Thursday, September 10, 2009


Life is full of pleasures, but temporary ones. As I was mowing my grandpa's yard this afternoon (something I look forward to weekly), I finally hit that point of the summer when I began to feel the excitement of a freshly cut lawn fade. If you know me, you know that whenever Spring arrives, I get an itch and the only cure is yard work. What I love about mowing is: a good mower, sharp blade, the smell of gas, the sound of the weed-eater, the feel of rocks slapping your skin as you cut a clean edge (for some reason I really do) and the opportunity to just be alone and think.
So, today as I was thinking about my fading joy of mowing, I began to dig at the root of that thought. And what I found, was that all pleasure outside of Christ is unfulfilling and temporary. How often are we looking forward to what is next? I know I always do and I am always disappointed because it never fully satisfies.
As a family, my parents took us to Washington state last month and I tell you what, I had been looking forward to that trip since the beginning of February. August finally came around. When we arrived, I was amazed, I had never seen so much green in one place, it was majestic. I had never been surrounded by such creation in my entire life (check Alex's facebook for pictures). I love the mountains, the waterfalls, the snow capped peaks, green meadows, glacier lakes, wildlife, hiking, etc. But, after being there several days, I began to grow numb to this beauty, the majesty of the mountains began to look normal/ even mundane (which it truly was not). On some of our hikes I would get lose in my thoughts about what is after this vacation, instead of living in the moment. I hated that feeling.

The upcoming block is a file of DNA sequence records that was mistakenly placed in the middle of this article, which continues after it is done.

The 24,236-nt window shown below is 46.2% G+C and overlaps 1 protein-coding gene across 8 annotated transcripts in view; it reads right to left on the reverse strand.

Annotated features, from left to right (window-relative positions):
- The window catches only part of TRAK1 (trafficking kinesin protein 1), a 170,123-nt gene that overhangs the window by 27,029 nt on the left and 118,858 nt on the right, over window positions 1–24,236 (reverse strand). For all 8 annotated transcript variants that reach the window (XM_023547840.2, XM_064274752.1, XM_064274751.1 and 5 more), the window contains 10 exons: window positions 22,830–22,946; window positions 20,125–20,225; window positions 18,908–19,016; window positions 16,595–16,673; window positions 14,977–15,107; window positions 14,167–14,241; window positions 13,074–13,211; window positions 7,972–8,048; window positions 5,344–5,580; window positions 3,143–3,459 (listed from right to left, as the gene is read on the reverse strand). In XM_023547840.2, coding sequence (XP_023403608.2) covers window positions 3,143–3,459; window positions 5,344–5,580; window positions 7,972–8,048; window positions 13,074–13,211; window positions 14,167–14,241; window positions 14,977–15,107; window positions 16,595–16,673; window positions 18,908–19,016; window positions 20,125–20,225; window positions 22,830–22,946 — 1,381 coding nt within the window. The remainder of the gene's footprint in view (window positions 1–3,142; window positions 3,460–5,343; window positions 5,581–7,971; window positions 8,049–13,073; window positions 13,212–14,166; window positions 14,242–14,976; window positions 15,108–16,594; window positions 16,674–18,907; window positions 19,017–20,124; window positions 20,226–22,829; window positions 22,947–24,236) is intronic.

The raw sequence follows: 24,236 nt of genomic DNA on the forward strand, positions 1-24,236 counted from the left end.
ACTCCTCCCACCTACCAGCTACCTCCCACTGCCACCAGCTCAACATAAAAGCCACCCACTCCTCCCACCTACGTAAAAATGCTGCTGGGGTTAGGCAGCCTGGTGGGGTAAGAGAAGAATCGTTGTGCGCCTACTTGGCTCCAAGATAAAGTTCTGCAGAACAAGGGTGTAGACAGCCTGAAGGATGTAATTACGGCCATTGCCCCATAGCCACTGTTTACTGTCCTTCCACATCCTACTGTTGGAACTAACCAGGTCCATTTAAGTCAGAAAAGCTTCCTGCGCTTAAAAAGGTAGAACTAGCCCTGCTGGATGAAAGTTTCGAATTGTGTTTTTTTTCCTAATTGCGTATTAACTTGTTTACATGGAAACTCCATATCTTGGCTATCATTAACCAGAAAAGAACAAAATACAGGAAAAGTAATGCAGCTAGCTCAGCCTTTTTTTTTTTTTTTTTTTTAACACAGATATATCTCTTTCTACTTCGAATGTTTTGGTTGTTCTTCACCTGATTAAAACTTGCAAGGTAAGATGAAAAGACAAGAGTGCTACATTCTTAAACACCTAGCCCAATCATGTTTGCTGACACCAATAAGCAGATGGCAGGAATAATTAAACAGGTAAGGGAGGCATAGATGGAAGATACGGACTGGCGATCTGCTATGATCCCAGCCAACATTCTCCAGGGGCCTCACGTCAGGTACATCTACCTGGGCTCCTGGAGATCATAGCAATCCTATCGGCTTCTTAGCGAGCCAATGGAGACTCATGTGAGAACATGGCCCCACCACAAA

We see this in every stage of life. I can't wait till high school, college, first job, marriage, more money, house, new job, kids, etc. We are always looking forward to the next stage of life. We find pleasure in the next and not the now. We want something more. We try to fill this void in our hearts with worldly pleasures, as if they would sustain us. Alcoholics want more and more alcohol, potheads want more and more, millionaires want to be billionaires, and on and on it goes.
This tragedy can even take place in our walks with Christ. We tend to think that we have experienced all that He has to offer. The mountain top experience was nice, but is that it? We have nailed down our moral checklist, what else is left?
But, WAIT, in Christ there is more......and it sustains. There is One who can fulfill, He is the Sustainer of life, the Creator, Savior, the Prince of Peace. Have you truly meditated on all the attributes of God and become satisfied? A.W Tozer says that "God being infinite, must possess attributes about which we can know nothing" Frederick Faber says that He is a "God of a thousand attributes". What does that mean? We will always have a new attribute of God that we can ascribe to His name and worship Him for. No matter what our Christian maturity level may be, we will never be able to study all of God's attributes, we will never find the mystery of God mundane. He is far more miraculous, glorious, and mysterious than we can imagine. This relationship cannot become dull and mundane. How does Christs work on the cross become ordinary? For we were dead in our sin and trespasses and Christ took them, not holding them against us, and died upon the cross. And what happened next?.....He rose....we rose. We were dead but now we are alive, we were blind but now we see, Christ is alive and we are alive in Christ.
We cannot be a people who seek the pleasures of this world, BUT a people who are fully satisfied in Christ. These were just some of my mowing thoughts.

1 comment:

Amy Marable said...

thanks for your thoughts Jason! I feel like I do the same thing! You are becoming so wise :)
love you!